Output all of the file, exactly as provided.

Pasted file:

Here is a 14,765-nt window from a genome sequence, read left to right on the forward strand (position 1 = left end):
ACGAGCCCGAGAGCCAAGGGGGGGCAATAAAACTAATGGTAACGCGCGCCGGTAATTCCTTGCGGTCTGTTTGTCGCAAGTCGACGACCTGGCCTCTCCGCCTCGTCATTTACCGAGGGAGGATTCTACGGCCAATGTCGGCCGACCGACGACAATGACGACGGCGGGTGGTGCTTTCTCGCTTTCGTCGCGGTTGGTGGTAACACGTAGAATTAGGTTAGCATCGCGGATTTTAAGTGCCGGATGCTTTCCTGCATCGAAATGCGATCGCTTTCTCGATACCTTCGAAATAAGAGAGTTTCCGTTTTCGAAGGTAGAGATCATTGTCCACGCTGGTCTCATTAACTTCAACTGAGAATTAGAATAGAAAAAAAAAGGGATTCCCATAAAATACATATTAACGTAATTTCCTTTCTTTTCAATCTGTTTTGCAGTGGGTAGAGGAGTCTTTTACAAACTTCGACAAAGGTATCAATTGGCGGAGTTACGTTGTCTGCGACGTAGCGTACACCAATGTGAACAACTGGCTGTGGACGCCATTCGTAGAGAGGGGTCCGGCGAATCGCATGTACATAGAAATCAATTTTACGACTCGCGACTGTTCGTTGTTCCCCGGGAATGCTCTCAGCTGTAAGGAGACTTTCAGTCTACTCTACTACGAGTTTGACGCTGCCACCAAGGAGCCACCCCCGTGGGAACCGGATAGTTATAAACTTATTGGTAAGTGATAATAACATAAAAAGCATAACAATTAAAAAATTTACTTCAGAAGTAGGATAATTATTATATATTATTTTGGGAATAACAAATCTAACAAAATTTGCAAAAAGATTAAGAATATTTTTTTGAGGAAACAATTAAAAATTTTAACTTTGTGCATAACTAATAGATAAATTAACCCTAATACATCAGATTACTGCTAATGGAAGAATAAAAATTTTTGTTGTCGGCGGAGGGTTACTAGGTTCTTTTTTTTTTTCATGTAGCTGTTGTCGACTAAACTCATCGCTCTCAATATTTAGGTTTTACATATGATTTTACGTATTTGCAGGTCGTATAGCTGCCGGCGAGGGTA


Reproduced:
Here is a 14,765-nt window from a genome sequence, read left to right on the forward strand (position 1 = left end):
ACGAGCCCGAGAGCCAAGGGGGGGCAATAAAACTAATGGTAACGCGCGCCGGTAATTCCTTGCGGTCTGTTTGTCGCAAGTCGACGACCTGGCCTCTCCGCCTCGTCATTTACCGAGGGAGGATTCTACGGCCAATGTCGGCCGACCGACGACAATGACGACGGCGGGTGGTGCTTTCTCGCTTTCGTCGCGGTTGGTGGTAACACGTAGAATTAGGTTAGCATCGCGGATTTTAAGTGCCGGATGCTTTCCTGCATCGAAATGCGATCGCTTTCTCGATACCTTCGAAATAAGAGAGTTTCCGTTTTCGAAGGTAGAGATCATTGTCCACGCTGGTCTCATTAACTTCAACTGAGAATTAGAATAGAAAAAAAAAGGGATTCCCATAAAATACATATTAACGTAATTTCCTTTCTTTTCAATCTGTTTTGCAGTGGGTAGAGGAGTCTTTTACAAACTTCGACAAAGGTATCAATTGGCGGAGTTACGTTGTCTGCGACGTAGCGTACACCAATGTGAACAACTGGCTGTGGACGCCATTCGTAGAGAGGGGTCCGGCGAATCGCATGTACATAGAAATCAATTTTACGACTCGCGACTGTTCGTTGTTCCCCGGGAATGCTCTCAGCTGTAAGGAGACTTTCAGTCTACTCTACTACGAGTTTGACGCTGCCACCAAGGAGCCACCCCCGTGGGAACCGGATAGTTATAAACTTATTGGTAAGTGATAATAACATAAAAAGCATAACAATTAAAAAATTTACTTCAGAAGTAGGATAATTATTATATATTATTTTGGGAATAACAAATCTAACAAAATTTGCAAAAAGATTAAGAATATTTTTTTGAGGAAACAATTAAAAATTTTAACTTTGTGCATAACTAATAGATAAATTAACCCTAATACATCAGATTACTGCTAATGGAAGAATAAAAATTTTTGTTGTCGGCGGAGGGTTACTAGGTTCTTTTTTTTTTTCATGTAGCTGTTGTCGACTAAACTCATCGCTCTCAATATTTAGGTTTTACATATGATTTTACGTATTTGCAGGTCGTATAGCTGCCGGCGAGGGTA